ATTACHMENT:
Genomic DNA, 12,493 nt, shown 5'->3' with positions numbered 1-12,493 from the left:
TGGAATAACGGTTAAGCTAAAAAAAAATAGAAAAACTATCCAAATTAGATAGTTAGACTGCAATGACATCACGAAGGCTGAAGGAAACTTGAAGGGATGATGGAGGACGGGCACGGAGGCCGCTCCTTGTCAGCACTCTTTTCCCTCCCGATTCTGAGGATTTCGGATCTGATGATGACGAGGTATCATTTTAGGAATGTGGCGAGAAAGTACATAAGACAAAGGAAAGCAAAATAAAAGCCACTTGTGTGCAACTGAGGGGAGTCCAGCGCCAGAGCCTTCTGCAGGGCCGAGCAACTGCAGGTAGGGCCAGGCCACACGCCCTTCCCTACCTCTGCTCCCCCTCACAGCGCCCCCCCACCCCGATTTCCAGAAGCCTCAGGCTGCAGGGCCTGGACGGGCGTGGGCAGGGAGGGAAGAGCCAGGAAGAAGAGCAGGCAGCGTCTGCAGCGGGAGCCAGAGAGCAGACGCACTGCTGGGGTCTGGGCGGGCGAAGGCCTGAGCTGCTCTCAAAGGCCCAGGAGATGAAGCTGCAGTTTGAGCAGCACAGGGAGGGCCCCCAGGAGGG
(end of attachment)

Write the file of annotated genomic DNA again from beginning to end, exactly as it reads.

Genomic DNA, 12,493 nt, shown 5'->3' with positions numbered 1-12,493 from the left:
TGGAATAACGGTTAAGCTAAAAAAAAATAGAAAAACTATCCAAATTAGATAGTTAGACTGCAATGACATCACGAAGGCTGAAGGAAACTTGAAGGGATGATGGAGGACGGGCACGGAGGCCGCTCCTTGTCAGCACTCTTTTCCCTCCCGATTCTGAGGATTTCGGATCTGATGATGACGAGGTATCATTTTAGGAATGTGGCGAGAAAGTACATAAGACAAAGGAAAGCAAAATAAAAGCCACTTGTGTGCAACTGAGGGGAGTCCAGCGCCAGAGCCTTCTGCAGGGCCGAGCAACTGCAGGTAGGGCCAGGCCACACGCCCTTCCCTACCTCTGCTCCCCCTCACAGCGCCCCCCCACCCCGATTTCCAGAAGCCTCAGGCTGCAGGGCCTGGACGGGCGTGGGCAGGGAGGGAAGAGCCAGGAAGAAGAGCAGGCAGCGTCTGCAGCGGGAGCCAGAGAGCAGACGCACTGCTGGGGTCTGGGCGGGCGAAGGCCTGAGCTGCTCTCAAAGGCCCAGGAGATGAAGCTGCAGTTTGAGCAGCACAGGGAGGGCCCCCAGGAGGG